An illustrative example of these more domestic pujas is the puja performed to the god Ganesh. He is the elephant-headed son of Shiva who is known in many contexts as the "remover of obstacles." As such, he is invoked in a variety of contexts: in the marriage rituals (he removes domestic problems); by school children and college students before taking exams (he removes hard questions); and by taxi drivers, bus drivers, and people purchasing new vehicles (he removes obstacles that might lead to accidents).
There are, literally, thousands of what might be called domestic rituals in Hinduism, rituals that are directed to specific gods and intended to positively influence specific activities. Many Hindus, for instance, begin each day with a purifying ritual bath in a sacred river such as the Ganges, or the chanting of a set of sacred hymns, or the recitation of some sacred text. Some of these take place in a public sphere, such as a temple, and involve the participation of priests, while many others are quite private rituals performed at home. All pujas, from the most formal temple ritual to the most informal domestic ritual, are motivated by and permeated with one essential element: bhakti, loving devotion, a sentiment that flows from the worshipper to the deity, and from the deity to the worshipper.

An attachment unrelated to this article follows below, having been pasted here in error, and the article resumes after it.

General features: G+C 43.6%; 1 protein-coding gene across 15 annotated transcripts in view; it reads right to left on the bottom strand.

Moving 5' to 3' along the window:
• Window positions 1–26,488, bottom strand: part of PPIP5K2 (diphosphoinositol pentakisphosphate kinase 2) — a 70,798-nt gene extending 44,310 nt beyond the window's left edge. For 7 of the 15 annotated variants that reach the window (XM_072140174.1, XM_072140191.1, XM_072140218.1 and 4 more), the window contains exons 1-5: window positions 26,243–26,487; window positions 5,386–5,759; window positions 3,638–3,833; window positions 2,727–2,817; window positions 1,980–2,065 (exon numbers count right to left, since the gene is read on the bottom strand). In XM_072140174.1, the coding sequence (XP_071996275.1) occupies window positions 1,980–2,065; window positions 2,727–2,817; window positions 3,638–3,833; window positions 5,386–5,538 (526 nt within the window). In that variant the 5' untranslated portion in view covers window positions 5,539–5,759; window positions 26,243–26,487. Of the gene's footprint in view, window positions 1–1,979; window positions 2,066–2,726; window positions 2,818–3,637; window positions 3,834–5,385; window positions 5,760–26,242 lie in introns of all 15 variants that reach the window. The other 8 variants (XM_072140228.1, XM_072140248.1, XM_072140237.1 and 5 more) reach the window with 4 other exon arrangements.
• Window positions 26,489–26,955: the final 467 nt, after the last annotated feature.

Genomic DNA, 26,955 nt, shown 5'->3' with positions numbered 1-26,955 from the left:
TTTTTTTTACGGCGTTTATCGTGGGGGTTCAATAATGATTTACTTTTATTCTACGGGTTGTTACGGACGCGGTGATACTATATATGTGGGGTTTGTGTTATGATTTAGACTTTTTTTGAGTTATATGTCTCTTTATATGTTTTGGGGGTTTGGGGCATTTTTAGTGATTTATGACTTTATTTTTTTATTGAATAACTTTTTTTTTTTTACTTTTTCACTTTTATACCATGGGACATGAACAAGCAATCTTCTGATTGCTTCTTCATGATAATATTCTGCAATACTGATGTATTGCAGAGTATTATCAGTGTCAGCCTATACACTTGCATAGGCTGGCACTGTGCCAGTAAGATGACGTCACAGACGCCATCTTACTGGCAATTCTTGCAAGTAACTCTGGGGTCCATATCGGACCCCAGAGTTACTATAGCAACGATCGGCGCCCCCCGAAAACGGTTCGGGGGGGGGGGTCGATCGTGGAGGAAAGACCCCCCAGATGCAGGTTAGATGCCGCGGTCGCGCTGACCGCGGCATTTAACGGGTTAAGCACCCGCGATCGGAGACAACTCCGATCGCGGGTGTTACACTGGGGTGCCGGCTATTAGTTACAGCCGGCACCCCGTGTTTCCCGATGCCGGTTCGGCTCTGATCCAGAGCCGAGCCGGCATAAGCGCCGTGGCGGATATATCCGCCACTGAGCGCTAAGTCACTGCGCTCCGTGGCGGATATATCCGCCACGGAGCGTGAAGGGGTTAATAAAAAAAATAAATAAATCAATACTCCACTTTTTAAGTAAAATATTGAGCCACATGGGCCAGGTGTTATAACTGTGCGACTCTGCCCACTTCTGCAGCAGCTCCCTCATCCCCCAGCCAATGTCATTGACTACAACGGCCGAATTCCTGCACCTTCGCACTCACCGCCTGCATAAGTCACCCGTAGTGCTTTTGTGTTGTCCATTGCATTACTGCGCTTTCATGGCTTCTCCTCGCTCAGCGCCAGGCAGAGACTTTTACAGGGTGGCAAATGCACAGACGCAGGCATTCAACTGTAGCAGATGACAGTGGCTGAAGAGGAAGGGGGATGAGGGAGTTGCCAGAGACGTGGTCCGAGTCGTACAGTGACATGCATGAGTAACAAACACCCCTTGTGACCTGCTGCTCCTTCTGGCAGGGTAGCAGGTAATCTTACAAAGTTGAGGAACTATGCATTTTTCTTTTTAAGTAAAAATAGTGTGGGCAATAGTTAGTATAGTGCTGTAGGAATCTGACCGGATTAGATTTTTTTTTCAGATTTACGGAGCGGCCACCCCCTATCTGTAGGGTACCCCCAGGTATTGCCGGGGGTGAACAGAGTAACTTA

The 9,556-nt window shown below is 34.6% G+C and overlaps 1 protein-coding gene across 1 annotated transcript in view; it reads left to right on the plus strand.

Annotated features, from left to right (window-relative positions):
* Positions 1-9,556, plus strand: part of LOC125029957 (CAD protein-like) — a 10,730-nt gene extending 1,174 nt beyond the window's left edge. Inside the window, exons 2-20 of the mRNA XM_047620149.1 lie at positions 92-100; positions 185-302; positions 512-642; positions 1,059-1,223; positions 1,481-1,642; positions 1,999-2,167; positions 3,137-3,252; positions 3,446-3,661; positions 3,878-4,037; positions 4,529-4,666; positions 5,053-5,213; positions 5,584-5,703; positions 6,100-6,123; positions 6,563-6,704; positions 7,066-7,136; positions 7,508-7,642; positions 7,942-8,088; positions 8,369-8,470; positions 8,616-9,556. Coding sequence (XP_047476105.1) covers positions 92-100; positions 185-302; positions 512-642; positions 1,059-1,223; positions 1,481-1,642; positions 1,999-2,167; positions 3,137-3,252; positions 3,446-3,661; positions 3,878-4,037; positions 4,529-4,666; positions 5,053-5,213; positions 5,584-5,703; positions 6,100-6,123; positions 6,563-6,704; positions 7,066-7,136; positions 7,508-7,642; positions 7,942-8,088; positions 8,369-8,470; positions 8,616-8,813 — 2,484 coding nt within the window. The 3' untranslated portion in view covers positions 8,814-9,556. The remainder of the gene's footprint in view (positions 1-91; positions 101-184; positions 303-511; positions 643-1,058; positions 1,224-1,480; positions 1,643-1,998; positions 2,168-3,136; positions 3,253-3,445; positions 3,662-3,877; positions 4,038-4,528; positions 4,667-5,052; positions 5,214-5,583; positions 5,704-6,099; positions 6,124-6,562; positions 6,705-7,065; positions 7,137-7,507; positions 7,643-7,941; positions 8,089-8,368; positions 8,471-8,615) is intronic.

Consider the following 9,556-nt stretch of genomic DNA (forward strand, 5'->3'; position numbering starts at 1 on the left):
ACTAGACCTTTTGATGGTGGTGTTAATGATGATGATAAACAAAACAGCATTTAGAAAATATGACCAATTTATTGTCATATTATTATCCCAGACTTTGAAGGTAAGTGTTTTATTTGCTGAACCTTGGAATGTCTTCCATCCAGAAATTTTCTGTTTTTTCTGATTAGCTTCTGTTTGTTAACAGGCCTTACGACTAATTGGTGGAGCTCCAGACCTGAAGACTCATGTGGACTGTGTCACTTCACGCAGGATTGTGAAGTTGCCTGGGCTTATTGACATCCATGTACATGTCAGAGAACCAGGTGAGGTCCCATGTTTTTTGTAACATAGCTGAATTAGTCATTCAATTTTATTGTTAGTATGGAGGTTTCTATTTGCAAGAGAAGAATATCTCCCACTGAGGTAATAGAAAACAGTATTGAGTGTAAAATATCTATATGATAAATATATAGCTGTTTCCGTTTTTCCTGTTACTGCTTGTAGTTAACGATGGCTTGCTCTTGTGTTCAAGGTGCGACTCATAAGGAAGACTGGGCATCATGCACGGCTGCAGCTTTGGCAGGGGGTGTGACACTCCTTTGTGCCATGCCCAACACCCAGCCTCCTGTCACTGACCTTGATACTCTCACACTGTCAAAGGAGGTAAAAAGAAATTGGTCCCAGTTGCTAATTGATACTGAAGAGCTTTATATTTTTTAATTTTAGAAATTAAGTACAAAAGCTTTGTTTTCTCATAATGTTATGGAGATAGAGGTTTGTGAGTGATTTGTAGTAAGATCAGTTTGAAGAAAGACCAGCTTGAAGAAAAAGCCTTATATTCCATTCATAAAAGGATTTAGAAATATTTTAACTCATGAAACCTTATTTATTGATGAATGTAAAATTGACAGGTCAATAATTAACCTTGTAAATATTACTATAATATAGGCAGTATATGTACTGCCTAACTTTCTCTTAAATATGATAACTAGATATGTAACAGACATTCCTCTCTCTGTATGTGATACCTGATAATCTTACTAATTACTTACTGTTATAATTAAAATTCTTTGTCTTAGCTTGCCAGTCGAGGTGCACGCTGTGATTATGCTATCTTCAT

1. How does the ritual of puja help form a personal relationship with a deity?
2. How does prasad unite humans with the gods? How does it create a hierarchy of separation?
3. Who can participate in puja? Who can perform it?